Can Businesses Address Structural Inequalities in Global Health?

By Sonya Soni, GBCHealth Social Media Corps

Saraswati Soni, my great-grandmother who was shunned by her Indian community in the 1930s due to her widowed status, transformed personal adversity into social change by establishing Dehra Dun’s first NGO devoted to the delivery of health and education to orphaned girls in the foothills of the Himalayas. Since my early childhood days spent at my great-grandmother’s orphanage and health center, despite her pure intentions, the lack of high-quality health care for girls in resource-denied settings like Dehra Dun became my challenge to better understand the structural causes of inequality around the world. My passion for understanding the root causes of injustices in health care led me to study medical anthropology at Harvard University, and it was here where my mind, thirsting for answers to my questions, was exposed to theories of structural violence on the marginalized and the political economy of ineffective aid. I became deeply inspired by revolutionary global health activists, where community-founded approaches to development were applauded and capitalist influences in social change were disparaged. Both being raised in the NGO culture and my studies at Harvard committed myself to a rigid perspective of the public sector as “holy” and the private sector as “corrupt.” This thinking made the most sense to me as I became critical of the corporate sector’s legacy of exploitation in communities such as the women and children I worked alongside in Bhopal, who were still suffering from the environmental irresponsibility of Union Carbide thirty years later.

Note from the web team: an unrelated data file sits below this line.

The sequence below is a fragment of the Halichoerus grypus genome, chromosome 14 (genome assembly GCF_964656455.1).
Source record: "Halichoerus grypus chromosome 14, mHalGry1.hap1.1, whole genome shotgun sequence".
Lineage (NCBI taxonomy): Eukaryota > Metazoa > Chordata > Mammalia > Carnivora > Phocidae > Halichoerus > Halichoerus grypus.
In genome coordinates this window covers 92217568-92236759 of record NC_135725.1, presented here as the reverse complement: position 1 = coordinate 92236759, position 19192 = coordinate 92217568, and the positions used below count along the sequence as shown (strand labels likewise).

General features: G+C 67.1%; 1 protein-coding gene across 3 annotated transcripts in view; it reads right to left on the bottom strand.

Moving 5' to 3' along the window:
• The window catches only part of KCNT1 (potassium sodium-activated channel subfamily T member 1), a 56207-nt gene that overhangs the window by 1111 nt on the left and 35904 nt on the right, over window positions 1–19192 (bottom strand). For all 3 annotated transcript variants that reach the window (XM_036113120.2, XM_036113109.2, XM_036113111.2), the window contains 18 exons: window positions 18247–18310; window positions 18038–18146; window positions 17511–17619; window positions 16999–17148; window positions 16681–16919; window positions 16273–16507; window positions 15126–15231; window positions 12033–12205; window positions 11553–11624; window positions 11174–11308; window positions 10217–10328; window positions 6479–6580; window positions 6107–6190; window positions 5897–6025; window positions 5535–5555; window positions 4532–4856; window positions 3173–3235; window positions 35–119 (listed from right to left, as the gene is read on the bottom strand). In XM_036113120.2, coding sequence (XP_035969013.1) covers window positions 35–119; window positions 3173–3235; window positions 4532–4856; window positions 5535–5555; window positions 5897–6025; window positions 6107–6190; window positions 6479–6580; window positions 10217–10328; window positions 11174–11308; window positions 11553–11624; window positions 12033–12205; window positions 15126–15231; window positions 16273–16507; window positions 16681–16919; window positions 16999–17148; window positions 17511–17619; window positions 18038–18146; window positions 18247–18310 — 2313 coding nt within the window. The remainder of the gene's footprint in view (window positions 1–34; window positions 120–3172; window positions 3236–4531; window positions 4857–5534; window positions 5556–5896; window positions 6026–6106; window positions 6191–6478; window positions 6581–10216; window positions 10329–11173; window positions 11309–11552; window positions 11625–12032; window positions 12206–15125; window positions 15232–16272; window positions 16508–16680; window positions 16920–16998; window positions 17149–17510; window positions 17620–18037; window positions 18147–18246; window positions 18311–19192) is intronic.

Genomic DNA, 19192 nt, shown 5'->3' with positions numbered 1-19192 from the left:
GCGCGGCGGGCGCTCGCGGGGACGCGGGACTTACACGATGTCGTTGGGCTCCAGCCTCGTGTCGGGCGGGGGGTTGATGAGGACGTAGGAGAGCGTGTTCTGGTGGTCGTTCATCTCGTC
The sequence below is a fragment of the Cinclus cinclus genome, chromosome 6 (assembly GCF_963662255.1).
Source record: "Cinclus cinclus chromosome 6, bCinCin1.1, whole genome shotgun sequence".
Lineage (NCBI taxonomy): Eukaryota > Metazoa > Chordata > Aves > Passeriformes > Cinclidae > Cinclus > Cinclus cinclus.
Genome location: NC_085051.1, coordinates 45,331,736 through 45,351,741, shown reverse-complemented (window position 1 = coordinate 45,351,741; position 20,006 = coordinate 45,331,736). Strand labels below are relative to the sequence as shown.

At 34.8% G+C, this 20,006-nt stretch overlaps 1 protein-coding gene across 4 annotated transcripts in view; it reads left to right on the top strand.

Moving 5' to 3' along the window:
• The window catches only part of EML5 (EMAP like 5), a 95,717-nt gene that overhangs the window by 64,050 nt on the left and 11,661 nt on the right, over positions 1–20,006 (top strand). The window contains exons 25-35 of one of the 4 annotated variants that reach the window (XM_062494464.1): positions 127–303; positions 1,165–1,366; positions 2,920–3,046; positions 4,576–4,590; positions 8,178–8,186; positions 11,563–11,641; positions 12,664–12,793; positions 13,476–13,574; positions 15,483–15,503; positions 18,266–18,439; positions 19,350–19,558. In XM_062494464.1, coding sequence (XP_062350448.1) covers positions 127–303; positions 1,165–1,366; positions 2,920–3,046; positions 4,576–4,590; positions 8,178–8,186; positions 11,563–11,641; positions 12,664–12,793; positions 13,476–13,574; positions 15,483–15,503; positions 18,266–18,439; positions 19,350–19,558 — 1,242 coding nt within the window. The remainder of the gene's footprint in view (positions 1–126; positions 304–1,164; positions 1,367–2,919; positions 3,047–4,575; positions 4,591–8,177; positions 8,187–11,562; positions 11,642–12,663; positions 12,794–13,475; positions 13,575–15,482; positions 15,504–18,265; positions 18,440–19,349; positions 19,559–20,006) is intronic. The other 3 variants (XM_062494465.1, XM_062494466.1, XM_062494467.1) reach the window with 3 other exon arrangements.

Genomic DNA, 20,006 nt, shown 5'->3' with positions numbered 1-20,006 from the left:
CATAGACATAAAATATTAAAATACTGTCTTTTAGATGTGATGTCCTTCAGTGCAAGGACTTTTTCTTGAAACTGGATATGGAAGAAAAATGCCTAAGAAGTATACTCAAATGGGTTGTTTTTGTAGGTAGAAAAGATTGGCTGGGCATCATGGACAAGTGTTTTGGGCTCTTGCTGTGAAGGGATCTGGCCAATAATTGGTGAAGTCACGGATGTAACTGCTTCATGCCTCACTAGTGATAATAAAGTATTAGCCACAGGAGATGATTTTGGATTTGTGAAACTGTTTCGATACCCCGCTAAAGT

My perspective in July of 2012 slowly began to be less judgmental, when I began my one-year fellowship with the Global Health Corps, an NGO that pairs young professionals with health delivery organizations in Africa and the United States. GHC strives to build a movement of individuals and organizations that fight for improved health outcomes and access to health care for the marginalized. But GHC also embraces the idea that in order to build a movement, engagement of all sectors of society, including the private sector, is necessary in realizing health equity. Many of my colleagues in GHC have spent their entire careers in the corporate sector and are now applying their technical skills and innovative solutions to health systems in Malawi, Burundi, Uganda, Rwanda, Zambia, and inner-city U.S. And even though GHC is founded on the principle of health as a human right and focuses on addressing the root social, political, and economic causes of health inequity, GHC actively seeks robust partnerships with corporations such as Google, Johnson & Johnson, and Bank of America.